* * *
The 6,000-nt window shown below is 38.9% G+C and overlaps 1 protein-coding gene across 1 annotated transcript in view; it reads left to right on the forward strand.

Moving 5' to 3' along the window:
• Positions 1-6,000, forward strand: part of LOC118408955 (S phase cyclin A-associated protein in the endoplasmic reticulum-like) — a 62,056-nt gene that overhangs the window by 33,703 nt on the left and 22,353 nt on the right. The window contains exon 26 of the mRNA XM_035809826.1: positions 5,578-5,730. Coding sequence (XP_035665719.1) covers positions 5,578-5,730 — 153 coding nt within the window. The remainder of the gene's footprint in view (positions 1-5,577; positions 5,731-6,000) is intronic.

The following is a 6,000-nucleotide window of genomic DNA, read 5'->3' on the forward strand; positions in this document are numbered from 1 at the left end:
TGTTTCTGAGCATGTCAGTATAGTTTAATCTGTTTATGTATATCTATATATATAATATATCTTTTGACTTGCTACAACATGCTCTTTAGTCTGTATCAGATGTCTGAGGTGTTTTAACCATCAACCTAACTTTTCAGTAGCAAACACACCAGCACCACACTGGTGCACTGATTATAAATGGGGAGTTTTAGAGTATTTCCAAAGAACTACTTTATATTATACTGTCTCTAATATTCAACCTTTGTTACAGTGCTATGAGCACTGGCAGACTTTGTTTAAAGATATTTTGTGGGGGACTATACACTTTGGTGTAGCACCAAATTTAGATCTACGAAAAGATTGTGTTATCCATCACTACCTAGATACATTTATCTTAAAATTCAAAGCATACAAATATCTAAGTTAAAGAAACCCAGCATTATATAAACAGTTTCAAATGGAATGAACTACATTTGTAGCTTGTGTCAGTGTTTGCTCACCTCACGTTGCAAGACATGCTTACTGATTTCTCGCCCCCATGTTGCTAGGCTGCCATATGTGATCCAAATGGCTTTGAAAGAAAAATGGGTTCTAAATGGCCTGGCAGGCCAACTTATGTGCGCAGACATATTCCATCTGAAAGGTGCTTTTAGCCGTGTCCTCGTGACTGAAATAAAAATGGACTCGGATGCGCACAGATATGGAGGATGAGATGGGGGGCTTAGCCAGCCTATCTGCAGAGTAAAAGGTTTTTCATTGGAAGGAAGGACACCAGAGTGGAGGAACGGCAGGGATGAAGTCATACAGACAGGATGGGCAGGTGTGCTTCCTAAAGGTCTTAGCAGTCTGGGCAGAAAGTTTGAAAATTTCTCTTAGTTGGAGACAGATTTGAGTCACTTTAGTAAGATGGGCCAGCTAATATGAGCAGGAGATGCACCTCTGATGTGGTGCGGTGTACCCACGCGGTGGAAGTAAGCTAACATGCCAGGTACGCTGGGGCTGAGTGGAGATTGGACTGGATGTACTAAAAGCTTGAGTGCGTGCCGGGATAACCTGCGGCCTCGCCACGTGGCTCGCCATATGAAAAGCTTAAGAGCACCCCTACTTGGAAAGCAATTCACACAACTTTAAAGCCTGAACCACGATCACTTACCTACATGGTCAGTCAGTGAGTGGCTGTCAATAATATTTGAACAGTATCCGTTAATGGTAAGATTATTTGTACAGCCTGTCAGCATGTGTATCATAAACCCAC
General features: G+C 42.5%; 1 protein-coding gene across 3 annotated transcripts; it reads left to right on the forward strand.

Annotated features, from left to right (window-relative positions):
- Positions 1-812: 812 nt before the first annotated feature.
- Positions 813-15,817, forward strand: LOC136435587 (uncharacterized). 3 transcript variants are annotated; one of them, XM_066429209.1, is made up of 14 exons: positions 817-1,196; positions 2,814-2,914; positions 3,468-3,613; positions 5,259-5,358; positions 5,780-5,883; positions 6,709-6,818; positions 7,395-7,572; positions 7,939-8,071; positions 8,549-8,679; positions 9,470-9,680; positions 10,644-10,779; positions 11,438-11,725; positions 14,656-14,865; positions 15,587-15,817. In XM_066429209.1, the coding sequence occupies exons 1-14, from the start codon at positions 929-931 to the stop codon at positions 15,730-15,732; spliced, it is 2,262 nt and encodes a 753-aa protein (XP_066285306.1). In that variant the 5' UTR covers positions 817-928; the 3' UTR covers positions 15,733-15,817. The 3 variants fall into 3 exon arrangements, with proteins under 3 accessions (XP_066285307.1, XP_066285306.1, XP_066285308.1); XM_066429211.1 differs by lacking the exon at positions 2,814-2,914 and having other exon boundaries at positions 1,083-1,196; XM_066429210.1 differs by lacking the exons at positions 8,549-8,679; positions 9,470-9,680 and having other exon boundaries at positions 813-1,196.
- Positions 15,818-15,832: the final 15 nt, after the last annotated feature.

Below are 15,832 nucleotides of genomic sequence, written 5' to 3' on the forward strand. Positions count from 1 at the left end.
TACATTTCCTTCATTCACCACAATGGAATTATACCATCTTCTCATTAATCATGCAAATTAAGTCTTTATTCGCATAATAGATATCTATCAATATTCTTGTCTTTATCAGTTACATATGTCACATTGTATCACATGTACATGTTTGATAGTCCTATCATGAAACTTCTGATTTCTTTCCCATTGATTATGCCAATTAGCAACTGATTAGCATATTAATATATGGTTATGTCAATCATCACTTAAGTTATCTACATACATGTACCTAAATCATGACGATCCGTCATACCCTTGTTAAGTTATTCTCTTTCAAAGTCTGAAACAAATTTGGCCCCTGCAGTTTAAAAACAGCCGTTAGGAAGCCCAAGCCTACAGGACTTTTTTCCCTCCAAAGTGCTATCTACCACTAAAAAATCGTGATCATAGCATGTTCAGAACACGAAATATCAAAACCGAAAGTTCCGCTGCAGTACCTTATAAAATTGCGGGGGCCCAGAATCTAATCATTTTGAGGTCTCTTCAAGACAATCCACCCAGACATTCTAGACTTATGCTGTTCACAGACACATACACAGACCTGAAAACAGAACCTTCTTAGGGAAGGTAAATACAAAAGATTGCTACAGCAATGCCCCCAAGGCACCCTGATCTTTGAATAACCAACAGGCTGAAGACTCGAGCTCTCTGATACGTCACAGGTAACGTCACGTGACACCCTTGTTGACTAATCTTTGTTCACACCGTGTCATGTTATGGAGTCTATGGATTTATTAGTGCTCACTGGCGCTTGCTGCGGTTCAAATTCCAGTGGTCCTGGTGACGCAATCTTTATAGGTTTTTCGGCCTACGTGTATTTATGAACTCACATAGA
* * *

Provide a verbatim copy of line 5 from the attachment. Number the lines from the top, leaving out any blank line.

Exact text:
TGTTTCTGAGCATGTCAGTATAGTTTAATCTGTTTATGTATATCTATATATATAATATATCTTTTGACTTGCTACAACATGCTCTTTAGTCTGTATCAGATGTCTGAGGTGTTTTAACCATCAACCTAACTTTTCAGTAGCAAACACACCAGCACCACACTGGTGCACTGATTATAAATGGGGAGTTTTAGAGTATTTCCAAAGAACTACTTTATATTATACTGTCTCTAATATTCAACCTTTGTTACAGTGCTATGAGCACTGGCAGACTTTGTTTAAAGATATTTTGTGGGGGACTATACACTTTGGTGTAGCACCAAATTTAGATCTACGAAAAGATTGTGTTATCCATCACTACCTAGATACATTTATCTTAAAATTCAAAGCATACAAATATCTAAGTTAAAGAAACCCAGCATTATATAAACAGTTTCAAATGGAATGAACTACATTTGTAGCTTGTGTCAGTGTTTGCTCACCTCACGTTGCAAGACATGCTTACTGATTTCTCGCCCCCATGTTGCTAGGCTGCCATATGTGATCCAAATGGCTTTGAAAGAAAAATGGGTTCTAAATGGCCTGGCAGGCCAACTTATGTGCGCAGACATATTCCATCTGAAAGGTGCTTTTAGCCGTGTCCTCGTGACTGAAATAAAAATGGACTCGGATGCGCACAGATATGGAGGATGAGATGGGGGGCTTAGCCAGCCTATCTGCAGAGTAAAAGGTTTTTCATTGGAAGGAAGGACACCAGAGTGGAGGAACGGCAGGGATGAAGTCATACAGACAGGATGGGCAGGTGTGCTTCCTAAAGGTCTTAGCAGTCTGGGCAGAAAGTTTGAAAATTTCTCTTAGTTGGAGACAGATTTGAGTCACTTTAGTAAGATGGGCCAGCTAATATGAGCAGGAGATGCACCTCTGATGTGGTGCGGTGTACCCACGCGGTGGAAGTAAGCTAACATGCCAGGTACGCTGGGGCTGAGTGGAGATTGGACTGGATGTACTAAAAGCTTGAGTGCGTGCCGGGATAACCTGCGGCCTCGCCACGTGGCTCGCCATATGAAAAGCTTAAGAGCACCCCTACTTGGAAAGCAATTCACACAACTTTAAAGCCTGAACCACGATCACTTACCTACATGGTCAGTCAGTGAGTGGCTGTCAATAATATTTGAACAGTATCCGTTAATGGTAAGATTATTTGTACAGCCTGTCAGCATGTGTATCATAAACCCAC